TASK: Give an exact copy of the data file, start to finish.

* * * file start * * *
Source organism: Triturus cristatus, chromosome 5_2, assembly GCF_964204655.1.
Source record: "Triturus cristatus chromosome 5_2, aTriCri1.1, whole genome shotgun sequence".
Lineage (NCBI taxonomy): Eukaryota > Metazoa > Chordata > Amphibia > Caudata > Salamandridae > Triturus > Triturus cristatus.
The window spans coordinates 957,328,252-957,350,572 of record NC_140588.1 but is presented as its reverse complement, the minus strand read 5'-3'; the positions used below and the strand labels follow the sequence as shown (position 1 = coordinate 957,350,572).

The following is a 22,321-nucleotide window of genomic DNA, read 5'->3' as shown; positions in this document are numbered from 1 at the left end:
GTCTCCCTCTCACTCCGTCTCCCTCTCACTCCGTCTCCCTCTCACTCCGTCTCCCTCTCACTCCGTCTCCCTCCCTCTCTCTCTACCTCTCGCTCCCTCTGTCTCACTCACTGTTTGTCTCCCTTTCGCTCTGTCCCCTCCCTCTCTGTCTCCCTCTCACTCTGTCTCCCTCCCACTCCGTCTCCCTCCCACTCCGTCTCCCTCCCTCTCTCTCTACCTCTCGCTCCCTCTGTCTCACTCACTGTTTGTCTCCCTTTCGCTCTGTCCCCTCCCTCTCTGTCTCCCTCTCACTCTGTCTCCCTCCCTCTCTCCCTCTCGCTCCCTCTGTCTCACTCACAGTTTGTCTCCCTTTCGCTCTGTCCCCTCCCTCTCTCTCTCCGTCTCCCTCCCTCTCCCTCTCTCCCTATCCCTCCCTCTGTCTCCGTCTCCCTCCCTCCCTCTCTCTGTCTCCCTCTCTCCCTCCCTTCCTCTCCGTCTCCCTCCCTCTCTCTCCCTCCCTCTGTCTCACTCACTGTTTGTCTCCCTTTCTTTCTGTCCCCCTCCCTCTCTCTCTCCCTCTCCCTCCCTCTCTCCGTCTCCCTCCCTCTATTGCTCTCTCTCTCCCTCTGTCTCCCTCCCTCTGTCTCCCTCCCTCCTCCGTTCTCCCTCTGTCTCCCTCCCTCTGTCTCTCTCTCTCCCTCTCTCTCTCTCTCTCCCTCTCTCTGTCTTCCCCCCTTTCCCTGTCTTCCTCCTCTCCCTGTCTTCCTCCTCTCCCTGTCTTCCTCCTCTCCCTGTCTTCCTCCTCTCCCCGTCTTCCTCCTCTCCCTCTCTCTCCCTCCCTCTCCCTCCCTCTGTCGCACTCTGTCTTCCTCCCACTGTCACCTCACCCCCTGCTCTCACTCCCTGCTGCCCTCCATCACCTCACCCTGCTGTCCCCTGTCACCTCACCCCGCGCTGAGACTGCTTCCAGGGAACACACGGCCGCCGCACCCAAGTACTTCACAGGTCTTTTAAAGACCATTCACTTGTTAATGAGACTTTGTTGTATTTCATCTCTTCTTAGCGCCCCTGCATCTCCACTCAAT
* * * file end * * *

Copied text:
Source organism: Triturus cristatus, chromosome 5_2, assembly GCF_964204655.1.
Source record: "Triturus cristatus chromosome 5_2, aTriCri1.1, whole genome shotgun sequence".
Lineage (NCBI taxonomy): Eukaryota > Metazoa > Chordata > Amphibia > Caudata > Salamandridae > Triturus > Triturus cristatus.
The window spans coordinates 957,328,252-957,350,572 of record NC_140588.1 but is presented as its reverse complement, the minus strand read 5'-3'; the positions used below and the strand labels follow the sequence as shown (position 1 = coordinate 957,350,572).

The following is a 22,321-nucleotide window of genomic DNA, read 5'->3' as shown; positions in this document are numbered from 1 at the left end:
GTCTCCCTCTCACTCCGTCTCCCTCTCACTCCGTCTCCCTCTCACTCCGTCTCCCTCTCACTCCGTCTCCCTCCCTCTCTCTCTACCTCTCGCTCCCTCTGTCTCACTCACTGTTTGTCTCCCTTTCGCTCTGTCCCCTCCCTCTCTGTCTCCCTCTCACTCTGTCTCCCTCCCACTCCGTCTCCCTCCCACTCCGTCTCCCTCCCTCTCTCTCTACCTCTCGCTCCCTCTGTCTCACTCACTGTTTGTCTCCCTTTCGCTCTGTCCCCTCCCTCTCTGTCTCCCTCTCACTCTGTCTCCCTCCCTCTCTCCCTCTCGCTCCCTCTGTCTCACTCACAGTTTGTCTCCCTTTCGCTCTGTCCCCTCCCTCTCTCTCTCCGTCTCCCTCCCTCTCCCTCTCTCCCTATCCCTCCCTCTGTCTCCGTCTCCCTCCCTCCCTCTCTCTGTCTCCCTCTCTCCCTCCCTTCCTCTCCGTCTCCCTCCCTCTCTCTCCCTCCCTCTGTCTCACTCACTGTTTGTCTCCCTTTCTTTCTGTCCCCCTCCCTCTCTCTCTCCCTCTCCCTCCCTCTCTCCGTCTCCCTCCCTCTATTGCTCTCTCTCTCCCTCTGTCTCCCTCCCTCTGTCTCCCTCCCTCCTCCGTTCTCCCTCTGTCTCCCTCCCTCTGTCTCTCTCTCTCCCTCTCTCTCTCTCTCTCCCTCTCTCTGTCTTCCCCCCTTTCCCTGTCTTCCTCCTCTCCCTGTCTTCCTCCTCTCCCTGTCTTCCTCCTCTCCCTGTCTTCCTCCTCTCCCCGTCTTCCTCCTCTCCCTCTCTCTCCCTCCCTCTCCCTCCCTCTGTCGCACTCTGTCTTCCTCCCACTGTCACCTCACCCCCTGCTCTCACTCCCTGCTGCCCTCCATCACCTCACCCTGCTGTCCCCTGTCACCTCACCCCGCGCTGAGACTGCTTCCAGGGAACACACGGCCGCCGCACCCAAGTACTTCACAGGTCTTTTAAAGACCATTCACTTGTTAATGAGACTTTGTTGTATTTCATCTCTTCTTAGCGCCCCTGCATCTCCACTCAAT